Then came Loss Aversion. I like this term because you can use this term to describe why people download songs illegally over the web or they torrent games and movies they thought we don’t like based on reviews. Sort of works the same way on the other end. Think of it this way on the user end, you buy something on line for say at a reasonable price. It’s not a physical thing but digital like an MP3 file or movie and then your computer goes through a catastrophic crash that destroys everything. Well that’s a loss of all the money you spent on those files and therefore have to buy them all over again. With the advent of P2P software and file sharing, those losses have been averted because no loss of money to the user was put into it.

Torrents can have that ideal too. Think that a game or show is too risky to throw your hard earned cash into knowing that you will never get it back and hate blaming yourself for doing it? Torrent that shit and you’ll feel better about it. On that note the creator side hates this kinds of losses and that is why I see are very few companies give software that have trials or put draconian protections on their works to prevent piracy and the loss of their profits. Does make you wonder if any of the creators are really in it for the love of creating or they’re in it for the money. Either that or the people who made Don’t copy that floppy are growing more fill of shit by the second.

“Most of us have no problem with copying (as long as we’re the ones doing it)” Uh… Kirby don’t forget the addendum: “…and have the money, power influence and resources to do it.” Also hmm.. Broader Interpretations: Yeah, anything to make a buck off a case can’t have specifics. New Legislation: For the jobs that can’t live without them such as lawyers, lawmakers and lobbyists who want more power than they should have. New Realms: I got nothing here and Alluring Rewards: What? other than making more money and not caring of the people who they destroy because of assumptions of them making copying works.

George Harrison in his loss of a 1981, 1.5 million dollar lawsuit to a group that no one has ever heard about. The Chiffons? Who the hell are they? He’s from the Beatles and they sound nothing alike. Now The Southern Tones and Ray Charles that is where I can hear the similarities to their sounds. But then again who will ever remember those the greats copy from? Book Piracy, how does that work?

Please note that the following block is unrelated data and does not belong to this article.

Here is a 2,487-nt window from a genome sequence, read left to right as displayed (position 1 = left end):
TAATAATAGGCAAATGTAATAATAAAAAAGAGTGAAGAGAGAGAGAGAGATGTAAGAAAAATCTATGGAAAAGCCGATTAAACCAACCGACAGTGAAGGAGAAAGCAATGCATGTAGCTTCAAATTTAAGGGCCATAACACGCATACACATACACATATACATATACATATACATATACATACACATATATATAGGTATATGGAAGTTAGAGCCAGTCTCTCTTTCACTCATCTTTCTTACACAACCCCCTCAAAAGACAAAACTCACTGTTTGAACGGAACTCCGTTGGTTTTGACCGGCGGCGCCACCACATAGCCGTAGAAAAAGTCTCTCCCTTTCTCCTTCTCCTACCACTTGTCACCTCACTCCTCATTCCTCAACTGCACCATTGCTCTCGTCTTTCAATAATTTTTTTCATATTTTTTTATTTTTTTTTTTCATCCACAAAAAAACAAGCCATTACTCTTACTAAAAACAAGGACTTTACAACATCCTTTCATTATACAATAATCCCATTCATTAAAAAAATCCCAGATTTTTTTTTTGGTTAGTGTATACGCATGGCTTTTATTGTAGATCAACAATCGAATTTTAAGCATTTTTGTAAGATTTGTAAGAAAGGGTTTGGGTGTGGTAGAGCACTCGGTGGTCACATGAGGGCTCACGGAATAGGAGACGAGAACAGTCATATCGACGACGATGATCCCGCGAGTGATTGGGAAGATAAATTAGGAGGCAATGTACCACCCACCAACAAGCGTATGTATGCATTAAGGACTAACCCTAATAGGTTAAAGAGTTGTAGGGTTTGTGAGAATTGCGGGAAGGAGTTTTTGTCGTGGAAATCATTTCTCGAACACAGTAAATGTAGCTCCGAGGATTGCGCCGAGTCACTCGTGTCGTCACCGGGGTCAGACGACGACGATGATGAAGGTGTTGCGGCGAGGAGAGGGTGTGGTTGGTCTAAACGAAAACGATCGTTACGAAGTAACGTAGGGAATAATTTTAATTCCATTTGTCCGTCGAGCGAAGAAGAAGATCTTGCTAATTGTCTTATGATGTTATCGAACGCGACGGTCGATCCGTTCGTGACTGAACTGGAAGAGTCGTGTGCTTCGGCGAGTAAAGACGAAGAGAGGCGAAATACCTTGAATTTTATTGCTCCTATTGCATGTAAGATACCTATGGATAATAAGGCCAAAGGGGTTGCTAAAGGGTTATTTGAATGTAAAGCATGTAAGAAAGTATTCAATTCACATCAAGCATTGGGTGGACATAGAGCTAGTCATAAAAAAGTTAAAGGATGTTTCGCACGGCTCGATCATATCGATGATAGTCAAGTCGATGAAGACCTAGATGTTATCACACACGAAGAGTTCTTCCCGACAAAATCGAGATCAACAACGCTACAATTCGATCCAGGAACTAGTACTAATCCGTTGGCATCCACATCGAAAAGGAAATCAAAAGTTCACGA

The trolls, especially Patient Trolls well it’s amazing that they get anything gets done. A law should be to prevent any form of opportunistic litigation without any basis. He mentions Paul Allen, I can also give you Eolas who have been more busy at work than Allen does for suing people for inconsequential stuff. Say like the way IE6 looked before Microsoft paid them millions to get it back.

In summary, Everything is a Remix is a very interesting series from beginning to end though it was missing a few facts and other famed examples of remixes and transformations that shaped the world. But that would make it longer and from what I remember that bit of Steve Jobs in part four. That was from Triumph of the Nerds, another good documentary you can see right now on YouTube. My thoughts about the last part is that is there is fear of being a footnote in history should the copiers become famous or that nothing ever gets done anymore because we fear change, loss or embarrassment for such risks.

There is a need for change but as long as people can take advantage of the familiar and the creators can make money off of it, As long as there is a need to protect our assets that were meant for the common good with that “what’s in it for me” mentality, the prospects of further advancing our creativity will seem so far away.